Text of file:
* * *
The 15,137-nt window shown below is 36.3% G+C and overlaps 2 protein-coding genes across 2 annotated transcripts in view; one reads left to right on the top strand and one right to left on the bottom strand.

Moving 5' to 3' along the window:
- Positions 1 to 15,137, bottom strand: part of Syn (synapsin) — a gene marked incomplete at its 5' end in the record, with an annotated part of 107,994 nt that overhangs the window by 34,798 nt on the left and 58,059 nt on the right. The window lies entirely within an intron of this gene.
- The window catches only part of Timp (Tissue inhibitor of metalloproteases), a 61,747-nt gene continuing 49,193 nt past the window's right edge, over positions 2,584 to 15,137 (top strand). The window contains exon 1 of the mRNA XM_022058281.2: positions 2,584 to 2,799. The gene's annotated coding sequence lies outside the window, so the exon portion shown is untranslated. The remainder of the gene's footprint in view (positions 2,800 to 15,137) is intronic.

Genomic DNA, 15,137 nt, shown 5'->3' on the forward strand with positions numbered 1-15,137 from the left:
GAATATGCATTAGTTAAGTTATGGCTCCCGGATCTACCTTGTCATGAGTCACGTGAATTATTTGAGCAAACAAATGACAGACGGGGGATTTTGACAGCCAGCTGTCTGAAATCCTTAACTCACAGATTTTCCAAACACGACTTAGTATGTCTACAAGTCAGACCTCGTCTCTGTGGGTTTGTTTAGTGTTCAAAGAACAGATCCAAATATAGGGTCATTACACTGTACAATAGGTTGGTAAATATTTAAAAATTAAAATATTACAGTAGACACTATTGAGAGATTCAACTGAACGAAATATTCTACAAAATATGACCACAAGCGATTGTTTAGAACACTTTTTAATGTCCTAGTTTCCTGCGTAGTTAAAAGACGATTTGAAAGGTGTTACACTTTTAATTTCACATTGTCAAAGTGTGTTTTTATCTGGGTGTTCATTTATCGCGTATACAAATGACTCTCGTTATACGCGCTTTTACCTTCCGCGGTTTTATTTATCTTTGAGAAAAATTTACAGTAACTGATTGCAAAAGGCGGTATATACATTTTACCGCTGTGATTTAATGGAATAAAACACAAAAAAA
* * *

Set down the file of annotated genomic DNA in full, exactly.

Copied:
The 15,137-nt window shown below is 36.3% G+C and overlaps 2 protein-coding genes across 2 annotated transcripts in view; one reads left to right on the top strand and one right to left on the bottom strand.

Moving 5' to 3' along the window:
- Positions 1 to 15,137, bottom strand: part of Syn (synapsin) — a gene marked incomplete at its 5' end in the record, with an annotated part of 107,994 nt that overhangs the window by 34,798 nt on the left and 58,059 nt on the right. The window lies entirely within an intron of this gene.
- The window catches only part of Timp (Tissue inhibitor of metalloproteases), a 61,747-nt gene continuing 49,193 nt past the window's right edge, over positions 2,584 to 15,137 (top strand). The window contains exon 1 of the mRNA XM_022058281.2: positions 2,584 to 2,799. The gene's annotated coding sequence lies outside the window, so the exon portion shown is untranslated. The remainder of the gene's footprint in view (positions 2,800 to 15,137) is intronic.

Genomic DNA, 15,137 nt, shown 5'->3' on the forward strand with positions numbered 1-15,137 from the left:
GAATATGCATTAGTTAAGTTATGGCTCCCGGATCTACCTTGTCATGAGTCACGTGAATTATTTGAGCAAACAAATGACAGACGGGGGATTTTGACAGCCAGCTGTCTGAAATCCTTAACTCACAGATTTTCCAAACACGACTTAGTATGTCTACAAGTCAGACCTCGTCTCTGTGGGTTTGTTTAGTGTTCAAAGAACAGATCCAAATATAGGGTCATTACACTGTACAATAGGTTGGTAAATATTTAAAAATTAAAATATTACAGTAGACACTATTGAGAGATTCAACTGAACGAAATATTCTACAAAATATGACCACAAGCGATTGTTTAGAACACTTTTTAATGTCCTAGTTTCCTGCGTAGTTAAAAGACGATTTGAAAGGTGTTACACTTTTAATTTCACATTGTCAAAGTGTGTTTTTATCTGGGTGTTCATTTATCGCGTATACAAATGACTCTCGTTATACGCGCTTTTACCTTCCGCGGTTTTATTTATCTTTGAGAAAAATTTACAGTAACTGATTGCAAAAGGCGGTATATACATTTTACCGCTGTGATTTAATGGAATAAAACACAAAAAAA